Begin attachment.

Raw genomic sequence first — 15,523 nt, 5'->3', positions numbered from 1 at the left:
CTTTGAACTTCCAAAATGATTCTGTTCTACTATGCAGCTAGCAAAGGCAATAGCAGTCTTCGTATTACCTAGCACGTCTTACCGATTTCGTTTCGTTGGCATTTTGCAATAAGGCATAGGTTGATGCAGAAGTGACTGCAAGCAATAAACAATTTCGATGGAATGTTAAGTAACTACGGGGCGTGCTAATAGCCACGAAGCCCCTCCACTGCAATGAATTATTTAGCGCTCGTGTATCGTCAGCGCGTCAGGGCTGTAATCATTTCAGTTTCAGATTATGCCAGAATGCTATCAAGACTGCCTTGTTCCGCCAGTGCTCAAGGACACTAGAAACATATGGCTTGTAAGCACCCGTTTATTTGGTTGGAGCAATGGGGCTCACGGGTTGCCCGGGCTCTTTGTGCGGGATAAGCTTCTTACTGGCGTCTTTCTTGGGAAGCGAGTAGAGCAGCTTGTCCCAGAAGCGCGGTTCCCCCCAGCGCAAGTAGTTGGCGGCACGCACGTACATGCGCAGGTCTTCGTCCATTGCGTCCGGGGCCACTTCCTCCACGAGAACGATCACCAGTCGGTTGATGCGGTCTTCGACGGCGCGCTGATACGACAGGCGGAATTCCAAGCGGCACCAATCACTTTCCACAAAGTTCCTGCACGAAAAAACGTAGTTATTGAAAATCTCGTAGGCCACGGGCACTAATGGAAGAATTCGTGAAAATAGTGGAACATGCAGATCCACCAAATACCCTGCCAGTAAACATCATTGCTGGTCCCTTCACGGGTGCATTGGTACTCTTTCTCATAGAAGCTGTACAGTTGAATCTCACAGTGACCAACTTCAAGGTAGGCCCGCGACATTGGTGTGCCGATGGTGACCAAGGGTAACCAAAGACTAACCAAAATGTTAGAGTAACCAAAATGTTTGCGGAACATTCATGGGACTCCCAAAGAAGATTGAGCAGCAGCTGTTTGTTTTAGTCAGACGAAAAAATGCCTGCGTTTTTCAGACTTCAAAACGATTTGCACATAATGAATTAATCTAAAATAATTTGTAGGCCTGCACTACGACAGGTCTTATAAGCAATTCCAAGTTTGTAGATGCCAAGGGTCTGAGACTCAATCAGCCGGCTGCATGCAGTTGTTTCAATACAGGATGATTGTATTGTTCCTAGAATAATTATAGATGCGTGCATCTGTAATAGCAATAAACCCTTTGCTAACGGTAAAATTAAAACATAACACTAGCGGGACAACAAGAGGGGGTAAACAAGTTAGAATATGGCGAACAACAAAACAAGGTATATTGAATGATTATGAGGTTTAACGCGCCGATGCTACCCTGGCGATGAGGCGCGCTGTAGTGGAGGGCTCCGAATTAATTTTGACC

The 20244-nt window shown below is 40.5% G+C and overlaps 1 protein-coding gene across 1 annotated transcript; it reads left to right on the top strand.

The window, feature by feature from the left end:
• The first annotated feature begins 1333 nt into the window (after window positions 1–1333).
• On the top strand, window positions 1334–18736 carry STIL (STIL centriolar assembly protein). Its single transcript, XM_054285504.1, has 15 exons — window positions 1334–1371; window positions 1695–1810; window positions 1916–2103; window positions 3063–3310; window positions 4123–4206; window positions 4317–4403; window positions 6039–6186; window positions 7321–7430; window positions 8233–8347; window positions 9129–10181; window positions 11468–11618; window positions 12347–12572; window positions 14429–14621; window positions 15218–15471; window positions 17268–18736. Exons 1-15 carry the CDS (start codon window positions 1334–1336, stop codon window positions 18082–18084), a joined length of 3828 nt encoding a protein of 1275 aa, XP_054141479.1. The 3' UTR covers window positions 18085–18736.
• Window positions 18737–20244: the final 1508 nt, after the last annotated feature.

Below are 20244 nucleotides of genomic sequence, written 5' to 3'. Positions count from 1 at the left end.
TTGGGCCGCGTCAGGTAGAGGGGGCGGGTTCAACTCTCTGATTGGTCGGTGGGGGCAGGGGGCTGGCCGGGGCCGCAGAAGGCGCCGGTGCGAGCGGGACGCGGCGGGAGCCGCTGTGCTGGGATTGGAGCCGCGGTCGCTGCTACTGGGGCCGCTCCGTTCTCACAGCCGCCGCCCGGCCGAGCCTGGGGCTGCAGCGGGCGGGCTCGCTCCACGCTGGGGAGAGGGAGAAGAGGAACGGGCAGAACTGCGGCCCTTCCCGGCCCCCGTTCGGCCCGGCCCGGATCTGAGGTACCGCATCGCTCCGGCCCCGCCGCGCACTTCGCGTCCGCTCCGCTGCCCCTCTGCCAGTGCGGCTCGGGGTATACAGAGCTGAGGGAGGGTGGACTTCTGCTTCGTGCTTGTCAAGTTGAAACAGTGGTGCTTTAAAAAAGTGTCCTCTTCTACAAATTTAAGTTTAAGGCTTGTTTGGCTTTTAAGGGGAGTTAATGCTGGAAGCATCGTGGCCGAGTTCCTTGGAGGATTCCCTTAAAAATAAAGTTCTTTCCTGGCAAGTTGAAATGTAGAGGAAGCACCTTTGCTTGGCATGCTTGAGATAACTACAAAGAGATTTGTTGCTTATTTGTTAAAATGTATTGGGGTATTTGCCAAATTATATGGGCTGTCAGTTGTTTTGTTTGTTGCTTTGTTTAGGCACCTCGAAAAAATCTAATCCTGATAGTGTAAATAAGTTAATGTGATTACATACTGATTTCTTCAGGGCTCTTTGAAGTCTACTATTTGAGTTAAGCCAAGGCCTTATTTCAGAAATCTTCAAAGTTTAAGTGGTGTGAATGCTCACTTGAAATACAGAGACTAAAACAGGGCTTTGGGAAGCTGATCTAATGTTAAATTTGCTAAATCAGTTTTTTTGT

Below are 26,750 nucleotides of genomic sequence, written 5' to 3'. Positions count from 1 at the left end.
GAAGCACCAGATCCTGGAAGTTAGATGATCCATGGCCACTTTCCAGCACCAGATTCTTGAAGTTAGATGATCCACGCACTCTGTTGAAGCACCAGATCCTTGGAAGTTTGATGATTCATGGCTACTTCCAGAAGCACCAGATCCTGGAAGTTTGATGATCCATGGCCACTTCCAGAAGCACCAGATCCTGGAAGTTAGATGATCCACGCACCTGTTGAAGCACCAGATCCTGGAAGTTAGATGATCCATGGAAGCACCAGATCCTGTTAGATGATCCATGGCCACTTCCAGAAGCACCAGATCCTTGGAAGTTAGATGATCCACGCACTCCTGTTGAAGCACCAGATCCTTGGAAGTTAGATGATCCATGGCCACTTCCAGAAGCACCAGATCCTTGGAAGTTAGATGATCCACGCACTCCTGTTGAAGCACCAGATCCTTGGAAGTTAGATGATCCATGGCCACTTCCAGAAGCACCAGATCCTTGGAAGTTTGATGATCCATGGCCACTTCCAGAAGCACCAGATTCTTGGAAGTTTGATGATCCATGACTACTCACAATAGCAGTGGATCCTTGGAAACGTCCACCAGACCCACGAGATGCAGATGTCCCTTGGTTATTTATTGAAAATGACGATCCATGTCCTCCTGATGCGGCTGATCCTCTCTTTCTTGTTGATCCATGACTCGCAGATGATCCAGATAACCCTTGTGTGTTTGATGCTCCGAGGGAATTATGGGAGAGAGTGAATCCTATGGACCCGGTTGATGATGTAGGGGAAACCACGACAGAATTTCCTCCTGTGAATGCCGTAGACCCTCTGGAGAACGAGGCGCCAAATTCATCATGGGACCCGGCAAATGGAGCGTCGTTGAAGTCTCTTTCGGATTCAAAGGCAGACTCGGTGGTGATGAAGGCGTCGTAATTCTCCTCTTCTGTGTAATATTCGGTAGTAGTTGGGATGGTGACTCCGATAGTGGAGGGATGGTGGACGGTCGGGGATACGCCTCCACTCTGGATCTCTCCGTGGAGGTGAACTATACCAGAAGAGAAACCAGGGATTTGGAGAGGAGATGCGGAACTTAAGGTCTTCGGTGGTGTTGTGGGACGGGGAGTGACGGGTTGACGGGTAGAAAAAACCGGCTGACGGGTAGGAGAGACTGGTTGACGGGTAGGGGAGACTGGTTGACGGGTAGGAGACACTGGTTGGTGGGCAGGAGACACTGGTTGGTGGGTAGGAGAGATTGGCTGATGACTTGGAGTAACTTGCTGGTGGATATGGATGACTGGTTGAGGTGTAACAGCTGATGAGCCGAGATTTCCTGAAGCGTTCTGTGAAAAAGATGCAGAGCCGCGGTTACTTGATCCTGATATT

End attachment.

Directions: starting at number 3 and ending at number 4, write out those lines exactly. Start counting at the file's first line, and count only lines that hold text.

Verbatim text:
The 20244-nt window shown below is 40.5% G+C and overlaps 1 protein-coding gene across 1 annotated transcript; it reads left to right on the top strand.

The window, feature by feature from the left end: